phishing attacksThe increased use of digital technology around the globe over the past couple of years has also led to an increase in cyberattacks--particularly phishing. Phishing refers to when a malicious actor sends fraudulent emails or messages with the intent of stealing your personal information and/or money. Since credit unions have access to both the personal information of their members and their money, it makes them ripe targets for phishing and other types of attacks online.

One thing that credit unions can do to prepare for cyberattacks is participate in the Cybersecurity & Infrastructure Security Agency’s (CISA) annual Cyber Awareness Month in October to learn more about the types of attacks to look out for and how to prepare for them. Beefing up cybersecurity and using the right technologies and core providers is also important for credit unions who want to stay digitally secure moving forward.

How can your credit union detect phishing emails?

Knowing what to look for when it comes to phishing attacks is important for all credit unions (CUs) to understand. Cyber criminals often send disguised emails that trick individuals into revealing their credit or debit card numbers, passwords and other personal information. Unfortunately, even if your credit union has top-notch cyber security measures in place, “phishers” will try to take advantage of human errors and mistakes to gain access to information.

Listed below are some of the things you can do to improve your credit union’s cyber security and protect your members:

  • Know what to look for. Strange formatting or an unusual sense of urgency are red flags when it comes to phishing. Also, if an email comes from a business or address that you’re unfamiliar with or is different from the emails you normally receive from that business, this could be a “tell.”  
  • Regularly test your team. The best way to test your team is by sending them real-world examples of phishing emails each week. Have employees report emails that they find to be suspicious, and continually increase the difficulty levels of the tests. By giving real-world examples, employees will get a better sense of what is out there and what to look for.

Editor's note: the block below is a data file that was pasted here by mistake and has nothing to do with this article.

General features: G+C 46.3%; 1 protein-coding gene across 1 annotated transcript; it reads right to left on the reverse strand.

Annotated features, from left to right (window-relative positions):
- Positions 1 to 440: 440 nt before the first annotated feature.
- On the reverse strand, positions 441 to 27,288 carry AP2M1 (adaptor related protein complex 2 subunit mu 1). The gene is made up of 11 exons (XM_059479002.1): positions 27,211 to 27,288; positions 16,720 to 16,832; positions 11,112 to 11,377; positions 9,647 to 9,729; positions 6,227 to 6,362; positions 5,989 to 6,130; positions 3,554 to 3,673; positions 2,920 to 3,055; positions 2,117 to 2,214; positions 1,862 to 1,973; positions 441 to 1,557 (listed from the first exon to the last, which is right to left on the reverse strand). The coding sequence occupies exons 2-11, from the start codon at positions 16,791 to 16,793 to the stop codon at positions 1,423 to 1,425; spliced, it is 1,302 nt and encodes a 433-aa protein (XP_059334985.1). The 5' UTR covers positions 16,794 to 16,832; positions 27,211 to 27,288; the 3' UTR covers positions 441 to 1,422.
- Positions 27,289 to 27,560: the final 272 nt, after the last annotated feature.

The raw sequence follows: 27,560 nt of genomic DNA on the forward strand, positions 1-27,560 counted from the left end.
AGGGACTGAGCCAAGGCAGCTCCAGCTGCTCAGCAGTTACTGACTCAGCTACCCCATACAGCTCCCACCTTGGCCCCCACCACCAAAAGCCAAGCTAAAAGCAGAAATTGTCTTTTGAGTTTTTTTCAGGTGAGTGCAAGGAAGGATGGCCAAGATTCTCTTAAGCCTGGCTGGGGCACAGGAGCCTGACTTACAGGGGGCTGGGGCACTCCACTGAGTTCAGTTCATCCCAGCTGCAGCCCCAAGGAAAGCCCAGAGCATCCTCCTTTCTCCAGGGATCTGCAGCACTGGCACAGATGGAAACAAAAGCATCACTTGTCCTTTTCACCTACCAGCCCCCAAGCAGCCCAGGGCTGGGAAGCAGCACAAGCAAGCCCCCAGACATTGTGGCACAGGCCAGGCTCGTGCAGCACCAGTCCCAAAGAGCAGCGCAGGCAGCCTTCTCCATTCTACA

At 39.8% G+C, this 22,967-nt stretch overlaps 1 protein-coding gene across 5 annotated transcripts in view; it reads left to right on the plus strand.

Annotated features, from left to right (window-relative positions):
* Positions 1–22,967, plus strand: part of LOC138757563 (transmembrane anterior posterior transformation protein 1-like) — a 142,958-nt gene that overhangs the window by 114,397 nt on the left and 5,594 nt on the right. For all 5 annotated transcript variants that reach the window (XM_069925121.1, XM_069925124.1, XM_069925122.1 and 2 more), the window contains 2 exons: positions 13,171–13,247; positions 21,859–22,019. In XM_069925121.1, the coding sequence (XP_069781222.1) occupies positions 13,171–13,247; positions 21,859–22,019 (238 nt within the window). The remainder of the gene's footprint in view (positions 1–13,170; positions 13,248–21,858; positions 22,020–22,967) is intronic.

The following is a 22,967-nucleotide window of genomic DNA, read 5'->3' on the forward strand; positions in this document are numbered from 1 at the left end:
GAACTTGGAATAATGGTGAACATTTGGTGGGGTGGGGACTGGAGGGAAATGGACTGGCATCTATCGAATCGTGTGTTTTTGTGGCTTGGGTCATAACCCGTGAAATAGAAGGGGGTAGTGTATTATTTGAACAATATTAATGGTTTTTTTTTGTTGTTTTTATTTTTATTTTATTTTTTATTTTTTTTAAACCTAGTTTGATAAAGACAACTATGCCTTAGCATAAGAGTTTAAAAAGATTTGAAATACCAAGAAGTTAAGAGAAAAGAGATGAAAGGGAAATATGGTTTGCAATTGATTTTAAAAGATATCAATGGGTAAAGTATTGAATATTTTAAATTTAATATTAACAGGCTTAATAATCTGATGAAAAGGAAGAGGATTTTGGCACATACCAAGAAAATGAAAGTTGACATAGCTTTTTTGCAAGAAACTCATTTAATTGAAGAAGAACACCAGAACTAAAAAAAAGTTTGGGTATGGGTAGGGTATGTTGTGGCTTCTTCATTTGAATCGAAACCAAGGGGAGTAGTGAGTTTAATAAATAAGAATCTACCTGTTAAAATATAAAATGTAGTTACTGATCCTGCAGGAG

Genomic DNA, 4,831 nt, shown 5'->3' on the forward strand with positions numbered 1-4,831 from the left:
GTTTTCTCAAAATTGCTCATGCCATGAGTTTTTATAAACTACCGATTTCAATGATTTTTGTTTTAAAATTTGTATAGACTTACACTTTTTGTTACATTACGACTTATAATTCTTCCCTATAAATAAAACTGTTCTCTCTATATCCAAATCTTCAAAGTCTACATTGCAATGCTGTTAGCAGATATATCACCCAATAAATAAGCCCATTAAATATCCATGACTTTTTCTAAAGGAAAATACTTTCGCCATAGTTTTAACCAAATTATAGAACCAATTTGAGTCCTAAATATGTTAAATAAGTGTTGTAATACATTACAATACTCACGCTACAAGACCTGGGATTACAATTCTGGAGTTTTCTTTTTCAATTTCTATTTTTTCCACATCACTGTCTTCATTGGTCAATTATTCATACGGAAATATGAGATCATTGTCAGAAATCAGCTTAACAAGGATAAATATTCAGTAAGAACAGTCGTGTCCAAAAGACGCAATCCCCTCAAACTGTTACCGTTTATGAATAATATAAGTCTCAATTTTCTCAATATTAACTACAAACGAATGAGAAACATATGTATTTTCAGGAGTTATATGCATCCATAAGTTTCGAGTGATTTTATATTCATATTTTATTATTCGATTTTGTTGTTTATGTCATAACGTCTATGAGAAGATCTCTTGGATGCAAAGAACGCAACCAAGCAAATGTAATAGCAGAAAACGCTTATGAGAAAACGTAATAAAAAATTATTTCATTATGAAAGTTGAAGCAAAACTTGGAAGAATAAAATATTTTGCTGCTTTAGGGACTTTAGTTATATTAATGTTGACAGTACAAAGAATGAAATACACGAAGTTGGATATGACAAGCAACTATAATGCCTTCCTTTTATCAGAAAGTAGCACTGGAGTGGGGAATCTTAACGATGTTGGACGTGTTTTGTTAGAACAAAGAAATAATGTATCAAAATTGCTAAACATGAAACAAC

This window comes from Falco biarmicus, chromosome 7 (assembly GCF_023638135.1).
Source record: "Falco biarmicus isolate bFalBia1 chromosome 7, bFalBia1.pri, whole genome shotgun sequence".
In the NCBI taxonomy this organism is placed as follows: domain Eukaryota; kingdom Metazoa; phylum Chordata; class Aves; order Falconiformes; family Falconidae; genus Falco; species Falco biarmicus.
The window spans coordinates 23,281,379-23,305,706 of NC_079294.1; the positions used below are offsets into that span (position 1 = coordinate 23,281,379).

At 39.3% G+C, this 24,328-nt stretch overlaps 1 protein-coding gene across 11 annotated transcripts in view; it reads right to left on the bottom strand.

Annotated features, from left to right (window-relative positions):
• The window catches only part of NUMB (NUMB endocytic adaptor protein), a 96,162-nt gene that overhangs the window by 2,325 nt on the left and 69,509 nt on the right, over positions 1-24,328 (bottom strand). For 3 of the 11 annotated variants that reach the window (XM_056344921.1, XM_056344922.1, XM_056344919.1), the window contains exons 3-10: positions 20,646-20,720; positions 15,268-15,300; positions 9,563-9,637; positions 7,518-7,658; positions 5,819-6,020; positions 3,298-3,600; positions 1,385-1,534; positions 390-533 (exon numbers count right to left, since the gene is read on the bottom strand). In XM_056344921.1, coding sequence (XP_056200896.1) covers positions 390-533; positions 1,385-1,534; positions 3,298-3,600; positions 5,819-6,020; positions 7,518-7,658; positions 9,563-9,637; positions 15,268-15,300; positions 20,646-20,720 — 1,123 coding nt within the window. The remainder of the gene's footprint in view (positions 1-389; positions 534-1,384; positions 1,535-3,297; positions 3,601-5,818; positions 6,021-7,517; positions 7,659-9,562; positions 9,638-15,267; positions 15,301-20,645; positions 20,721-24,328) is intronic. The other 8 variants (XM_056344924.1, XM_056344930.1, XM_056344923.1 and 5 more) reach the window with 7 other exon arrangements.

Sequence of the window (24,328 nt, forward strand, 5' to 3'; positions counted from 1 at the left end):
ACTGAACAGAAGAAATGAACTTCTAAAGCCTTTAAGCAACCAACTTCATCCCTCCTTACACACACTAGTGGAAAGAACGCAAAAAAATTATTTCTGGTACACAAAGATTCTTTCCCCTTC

• Build a multi-layered defense. Your employees are important, but they cannot be your only line of defense. Anti-virus and anti-malware software, as well as behavior monitoring, are necessary. Finally, choosing the right credit union core technology for your CU can help with cyber security. 
  • Educate your members. Phishers are likely to try to contact your members directly, so teach them about phishing and how to look out for suspicious emails. 

You can also encourage your employees and members to attend and participate in October’s annual Cybersecurity Awareness Month to learn more about phishing threats and how to stay safe online.

FLEX credit union core technology

Choosing the right credit union core technology for your digital platform is also crucial for enhancing your CU’s all-around cybersecurity. FLEX core technology can help your credit union run a multifaceted cybersecurity system to keep you and your members secure from cyberattacks. For more information about how FLEX can help your CU’s cybersecurity, take a look at our Security Services eGuide. It describes in detail our comprehensive security services that we offer using a multi-layered approach to guarding your network.

FLEX Security Services

Topics: Core Technology, Internet Banking, Security, credit union cyber security, credit union growth, digital banking, member data security, Digital-Only Banking

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